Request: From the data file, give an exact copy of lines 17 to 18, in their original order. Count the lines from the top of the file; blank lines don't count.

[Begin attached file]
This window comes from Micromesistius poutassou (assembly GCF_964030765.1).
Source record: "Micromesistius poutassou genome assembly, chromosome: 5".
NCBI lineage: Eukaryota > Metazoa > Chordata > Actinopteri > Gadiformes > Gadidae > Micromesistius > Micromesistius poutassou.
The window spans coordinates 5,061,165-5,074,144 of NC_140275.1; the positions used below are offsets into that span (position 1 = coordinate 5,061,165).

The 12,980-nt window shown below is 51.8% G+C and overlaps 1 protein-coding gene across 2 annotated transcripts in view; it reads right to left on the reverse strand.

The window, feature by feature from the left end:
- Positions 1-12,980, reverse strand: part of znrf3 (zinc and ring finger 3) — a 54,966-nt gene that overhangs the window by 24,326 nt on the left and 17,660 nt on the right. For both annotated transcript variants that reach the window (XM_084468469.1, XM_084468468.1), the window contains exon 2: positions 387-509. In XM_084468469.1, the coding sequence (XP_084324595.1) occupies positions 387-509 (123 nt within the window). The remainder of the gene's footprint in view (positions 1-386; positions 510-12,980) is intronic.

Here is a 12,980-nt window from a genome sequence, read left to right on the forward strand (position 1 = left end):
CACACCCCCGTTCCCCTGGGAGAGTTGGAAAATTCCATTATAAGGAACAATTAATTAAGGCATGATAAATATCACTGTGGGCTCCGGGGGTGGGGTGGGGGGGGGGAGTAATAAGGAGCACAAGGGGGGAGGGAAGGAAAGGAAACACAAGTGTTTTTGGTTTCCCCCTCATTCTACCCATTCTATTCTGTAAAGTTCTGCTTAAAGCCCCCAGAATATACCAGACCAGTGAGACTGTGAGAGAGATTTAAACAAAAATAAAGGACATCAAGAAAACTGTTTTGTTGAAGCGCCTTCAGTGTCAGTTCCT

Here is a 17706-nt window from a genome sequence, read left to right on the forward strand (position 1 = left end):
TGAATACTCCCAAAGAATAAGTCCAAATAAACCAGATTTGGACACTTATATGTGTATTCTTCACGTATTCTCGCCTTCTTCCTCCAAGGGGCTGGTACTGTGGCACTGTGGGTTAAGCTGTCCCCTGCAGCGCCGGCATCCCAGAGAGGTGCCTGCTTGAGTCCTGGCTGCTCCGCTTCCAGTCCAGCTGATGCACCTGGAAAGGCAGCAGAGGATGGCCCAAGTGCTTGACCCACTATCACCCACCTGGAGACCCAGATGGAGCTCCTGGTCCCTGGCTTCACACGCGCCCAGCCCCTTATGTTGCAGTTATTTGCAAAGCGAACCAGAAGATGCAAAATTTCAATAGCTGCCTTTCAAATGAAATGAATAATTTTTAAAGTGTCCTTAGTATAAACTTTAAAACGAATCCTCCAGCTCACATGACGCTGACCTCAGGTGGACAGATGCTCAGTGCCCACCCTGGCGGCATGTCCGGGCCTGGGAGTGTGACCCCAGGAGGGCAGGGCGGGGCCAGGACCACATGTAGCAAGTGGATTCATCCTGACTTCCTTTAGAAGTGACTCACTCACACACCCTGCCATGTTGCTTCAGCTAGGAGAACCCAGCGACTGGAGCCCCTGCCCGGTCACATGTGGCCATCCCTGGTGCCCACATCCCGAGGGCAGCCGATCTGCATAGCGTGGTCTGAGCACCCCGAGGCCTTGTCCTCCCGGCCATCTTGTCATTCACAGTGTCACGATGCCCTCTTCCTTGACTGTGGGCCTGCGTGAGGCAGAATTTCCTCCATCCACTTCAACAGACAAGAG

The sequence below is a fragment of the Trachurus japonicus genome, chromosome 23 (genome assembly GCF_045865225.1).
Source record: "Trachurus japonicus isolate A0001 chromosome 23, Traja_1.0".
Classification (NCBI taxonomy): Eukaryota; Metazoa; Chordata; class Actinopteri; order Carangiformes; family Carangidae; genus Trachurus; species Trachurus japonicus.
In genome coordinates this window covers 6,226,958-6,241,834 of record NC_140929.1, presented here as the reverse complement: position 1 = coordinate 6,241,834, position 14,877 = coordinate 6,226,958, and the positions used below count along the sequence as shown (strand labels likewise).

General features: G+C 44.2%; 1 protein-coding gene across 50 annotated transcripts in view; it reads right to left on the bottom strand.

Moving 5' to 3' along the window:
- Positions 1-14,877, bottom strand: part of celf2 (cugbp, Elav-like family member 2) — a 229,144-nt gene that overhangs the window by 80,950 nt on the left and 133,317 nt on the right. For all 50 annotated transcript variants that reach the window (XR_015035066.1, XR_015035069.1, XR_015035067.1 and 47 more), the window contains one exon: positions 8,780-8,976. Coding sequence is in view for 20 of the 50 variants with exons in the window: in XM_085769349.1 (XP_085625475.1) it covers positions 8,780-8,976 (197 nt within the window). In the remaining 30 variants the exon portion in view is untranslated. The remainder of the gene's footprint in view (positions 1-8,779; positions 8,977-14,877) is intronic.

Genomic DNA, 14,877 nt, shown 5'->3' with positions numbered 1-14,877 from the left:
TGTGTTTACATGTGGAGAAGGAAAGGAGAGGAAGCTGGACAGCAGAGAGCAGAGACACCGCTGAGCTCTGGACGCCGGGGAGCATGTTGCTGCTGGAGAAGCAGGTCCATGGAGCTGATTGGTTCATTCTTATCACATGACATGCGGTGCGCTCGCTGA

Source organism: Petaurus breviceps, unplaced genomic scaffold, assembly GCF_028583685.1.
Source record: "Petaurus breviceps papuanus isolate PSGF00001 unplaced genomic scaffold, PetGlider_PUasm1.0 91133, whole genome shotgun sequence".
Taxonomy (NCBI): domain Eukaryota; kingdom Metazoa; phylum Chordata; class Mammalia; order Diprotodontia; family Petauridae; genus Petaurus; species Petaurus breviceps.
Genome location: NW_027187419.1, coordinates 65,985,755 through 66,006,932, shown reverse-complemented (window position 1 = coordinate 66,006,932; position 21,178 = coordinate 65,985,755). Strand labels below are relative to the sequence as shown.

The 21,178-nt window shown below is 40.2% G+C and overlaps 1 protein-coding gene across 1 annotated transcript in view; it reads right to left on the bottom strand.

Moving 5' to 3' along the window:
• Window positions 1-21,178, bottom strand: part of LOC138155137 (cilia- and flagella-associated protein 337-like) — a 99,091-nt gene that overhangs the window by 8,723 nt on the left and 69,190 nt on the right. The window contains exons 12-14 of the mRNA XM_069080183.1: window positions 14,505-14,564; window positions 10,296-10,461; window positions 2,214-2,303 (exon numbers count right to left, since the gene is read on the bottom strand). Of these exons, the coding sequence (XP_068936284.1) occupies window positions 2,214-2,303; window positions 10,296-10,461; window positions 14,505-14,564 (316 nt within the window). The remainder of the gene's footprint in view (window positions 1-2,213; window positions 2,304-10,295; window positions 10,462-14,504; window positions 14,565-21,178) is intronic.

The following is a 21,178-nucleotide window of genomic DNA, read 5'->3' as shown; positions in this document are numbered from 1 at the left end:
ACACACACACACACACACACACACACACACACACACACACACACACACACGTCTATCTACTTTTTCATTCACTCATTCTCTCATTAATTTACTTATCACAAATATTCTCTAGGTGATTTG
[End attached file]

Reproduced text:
Moving 5' to 3' along the window:
- Positions 1-14,877, bottom strand: part of celf2 (cugbp, Elav-like family member 2) — a 229,144-nt gene that overhangs the window by 80,950 nt on the left and 133,317 nt on the right. For all 50 annotated transcript variants that reach the window (XR_015035066.1, XR_015035069.1, XR_015035067.1 and 47 more), the window contains one exon: positions 8,780-8,976. Coding sequence is in view for 20 of the 50 variants with exons in the window: in XM_085769349.1 (XP_085625475.1) it covers positions 8,780-8,976 (197 nt within the window). In the remaining 30 variants the exon portion in view is untranslated. The remainder of the gene's footprint in view (positions 1-8,779; positions 8,977-14,877) is intronic.